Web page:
There have been many debates over which OS is better and why. This isn't one of them.
I've created this thread to defend Linux a bit and not bash Windows. I want to defend it from many clueless ignorants who believe some stupid myths they've read somewhere and are highly offensive towards it. I'll try to show that Linux is in fact a user friendly OS, even for people considered to be 'computer illiterate'.
Note: From this point on, by Linux I mean the major mainstream distributions like openSUSE (my distro of choice), Ubuntu, Fedora, Mandriva etc. and not the minimalistic/hardcore/specialized distros that can be found out there.
Also, I'm going to look at everything from a perspective of an average person, unaware of all the intricacies of their OS.
The most basic arguments against Linux are:
a) you need a considerate knowledge about computers and Linux itself to be able to use it well
b) the UI and OS itself is unintuitive and complicated compared to Windows
Now, to go into the detail why above statements are false...
This WAS true long time ago. Right now, out of the box Linux is easier to install and operate than Windows. The GUI for the installer has been added which guides you through the process with ease and simplicity. It even has some advantages over Windows installer:
- it automatically divides the disc into 3 partitions (you can, of course change/set everything, including the filetype but I'll be talking only about the default settings): root (system) partition, home (user) partition and swap partition.
It's great for most people as in case of system reinstall you're not going to lose any of your vital data and unlike in Windows, swap is a completely different partition instead of a hidden file on your system partition.
- you are able to select one of many different languages for your OS.
The next major difference is that after a quick and easy process of system installation you're logging in into a fully operational OS with multimedia players, advanced graphic manipulation tools, pdf readers, games, torrent support, browser, cd/dvd burning tools, rss feed reader, discussion group reader, full office suite, mail client etc. right away. Basically, all the things a typical user might want, are already in there. And you don't have to install any drivers, yay! (You know all the discs with drivers that come with your computer when you buy it? You can just throw them out)
More advanced stuff
Now, that the system is installed, most people tend to add some new software to it to extend the functionality because of their line of work or other personal preferences.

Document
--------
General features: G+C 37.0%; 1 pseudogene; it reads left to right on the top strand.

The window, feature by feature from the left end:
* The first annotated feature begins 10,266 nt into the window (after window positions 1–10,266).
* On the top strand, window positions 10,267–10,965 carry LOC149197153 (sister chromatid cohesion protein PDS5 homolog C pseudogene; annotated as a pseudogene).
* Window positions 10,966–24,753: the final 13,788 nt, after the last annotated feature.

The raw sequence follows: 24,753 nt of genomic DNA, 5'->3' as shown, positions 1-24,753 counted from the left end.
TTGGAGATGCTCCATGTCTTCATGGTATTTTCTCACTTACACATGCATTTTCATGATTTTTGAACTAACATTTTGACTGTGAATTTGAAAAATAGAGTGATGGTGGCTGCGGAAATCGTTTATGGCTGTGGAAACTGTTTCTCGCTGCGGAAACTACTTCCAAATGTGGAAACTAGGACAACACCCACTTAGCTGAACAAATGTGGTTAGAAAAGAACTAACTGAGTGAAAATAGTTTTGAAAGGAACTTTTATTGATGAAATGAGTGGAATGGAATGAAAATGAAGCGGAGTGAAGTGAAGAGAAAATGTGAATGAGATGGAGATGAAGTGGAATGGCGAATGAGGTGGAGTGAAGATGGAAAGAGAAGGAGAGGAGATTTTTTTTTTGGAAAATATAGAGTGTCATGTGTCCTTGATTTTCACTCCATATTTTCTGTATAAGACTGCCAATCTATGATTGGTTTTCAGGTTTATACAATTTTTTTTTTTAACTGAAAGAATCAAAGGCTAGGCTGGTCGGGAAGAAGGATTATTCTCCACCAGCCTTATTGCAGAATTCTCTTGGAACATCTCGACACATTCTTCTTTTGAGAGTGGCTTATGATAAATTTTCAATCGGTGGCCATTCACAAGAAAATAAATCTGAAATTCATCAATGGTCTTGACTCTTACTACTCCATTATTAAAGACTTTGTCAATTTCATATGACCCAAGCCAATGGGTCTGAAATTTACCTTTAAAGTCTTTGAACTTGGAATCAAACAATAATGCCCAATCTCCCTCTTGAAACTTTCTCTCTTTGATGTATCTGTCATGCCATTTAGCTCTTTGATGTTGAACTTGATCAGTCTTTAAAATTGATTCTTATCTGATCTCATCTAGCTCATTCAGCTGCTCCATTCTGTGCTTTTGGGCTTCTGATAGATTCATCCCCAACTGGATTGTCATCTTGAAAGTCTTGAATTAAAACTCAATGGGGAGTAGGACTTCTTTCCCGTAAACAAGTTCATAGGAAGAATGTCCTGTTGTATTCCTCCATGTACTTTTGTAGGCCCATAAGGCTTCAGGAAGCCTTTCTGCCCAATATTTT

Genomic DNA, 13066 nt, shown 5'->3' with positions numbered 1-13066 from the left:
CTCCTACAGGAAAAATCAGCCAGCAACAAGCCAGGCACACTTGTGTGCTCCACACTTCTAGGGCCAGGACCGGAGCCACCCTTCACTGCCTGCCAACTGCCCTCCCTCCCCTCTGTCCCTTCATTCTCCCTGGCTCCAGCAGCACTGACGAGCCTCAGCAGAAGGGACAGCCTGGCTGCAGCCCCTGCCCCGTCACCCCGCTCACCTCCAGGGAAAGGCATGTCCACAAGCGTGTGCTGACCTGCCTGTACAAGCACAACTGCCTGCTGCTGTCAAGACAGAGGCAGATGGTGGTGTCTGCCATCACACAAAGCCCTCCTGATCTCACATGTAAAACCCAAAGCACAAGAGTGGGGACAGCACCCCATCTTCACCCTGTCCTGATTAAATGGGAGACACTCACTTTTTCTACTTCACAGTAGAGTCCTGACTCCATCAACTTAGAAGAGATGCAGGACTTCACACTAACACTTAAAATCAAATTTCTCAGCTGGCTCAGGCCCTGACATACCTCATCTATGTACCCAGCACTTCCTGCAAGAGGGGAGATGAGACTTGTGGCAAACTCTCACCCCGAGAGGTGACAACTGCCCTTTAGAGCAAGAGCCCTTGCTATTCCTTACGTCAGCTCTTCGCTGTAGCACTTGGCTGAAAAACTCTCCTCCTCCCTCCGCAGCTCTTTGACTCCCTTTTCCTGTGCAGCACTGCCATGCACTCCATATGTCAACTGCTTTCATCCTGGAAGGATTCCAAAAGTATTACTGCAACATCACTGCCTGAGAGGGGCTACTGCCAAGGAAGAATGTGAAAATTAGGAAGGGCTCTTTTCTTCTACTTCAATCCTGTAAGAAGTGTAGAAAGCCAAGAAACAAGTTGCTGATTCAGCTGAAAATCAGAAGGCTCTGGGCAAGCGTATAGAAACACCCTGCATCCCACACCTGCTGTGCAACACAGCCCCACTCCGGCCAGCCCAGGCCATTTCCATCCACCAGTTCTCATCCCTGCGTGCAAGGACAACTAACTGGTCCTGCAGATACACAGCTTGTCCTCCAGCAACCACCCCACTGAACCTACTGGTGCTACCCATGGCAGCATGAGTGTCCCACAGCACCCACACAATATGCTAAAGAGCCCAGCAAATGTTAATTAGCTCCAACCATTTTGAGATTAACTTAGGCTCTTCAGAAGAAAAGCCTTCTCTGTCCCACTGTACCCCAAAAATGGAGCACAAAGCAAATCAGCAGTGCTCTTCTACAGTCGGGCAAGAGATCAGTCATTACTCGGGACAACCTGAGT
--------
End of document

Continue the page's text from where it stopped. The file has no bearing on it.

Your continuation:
You know how in Windows, to get some additional software you have to find the version you want on the internet, download it, then get through a setup installation wizard etc.
In Linux most of that is solved with repositories (which are truly an awesome thing). All you have to do is enter the software management screen, type in the keywords (partial software name etc.) in the search field and it's going to display all available things meeting your search criteria. Then you just select the things you want (install/remove/update), click on apply and all the things are being done automatically (including installation of dependencies).
Another big thing are security updates and bugfixes. In Linux you are automatically notified about them, you can review and install them with just 1 click and (surprise, surprise!) in 99,9% cases you won't need to reboot your system (technically, your Linux can run indefinitely without reboot, the only thing requiring that are major changes to the kernel - installing proprietary GPU drivers etc.) which are things average users do not do. I'm mentioning all that because Windows won't ask you about that, it's just going to install the updates and force you to reboot (with auto-update turned on, and that's the default setting).
To sum it all up, I can just use my wife as an example. She's your standard 'Partition? WTF is that?' user. She's been using Windows for most of her life and never even heard about Linux until I installed it for her.
It took her about 2 hours to find herself within it, configure the desktop and applications to her needs and just a couple of days to familiarize herself with most important stuff.
For the past couple of days she was forced to use Windows again (had to borrow a laptop from my father for her to have internet in the hospital) and she was raging all the time about how slow it is and how it lacks the most basic features she needs, how she had to download and install a lot of stuff and finally, how it was constantly nagging her about 'Do you really want to launch this application?'.
In her eyes (and mine too), modern day Linux is a much better choice for your average everyday user. Something being overlooked a lot.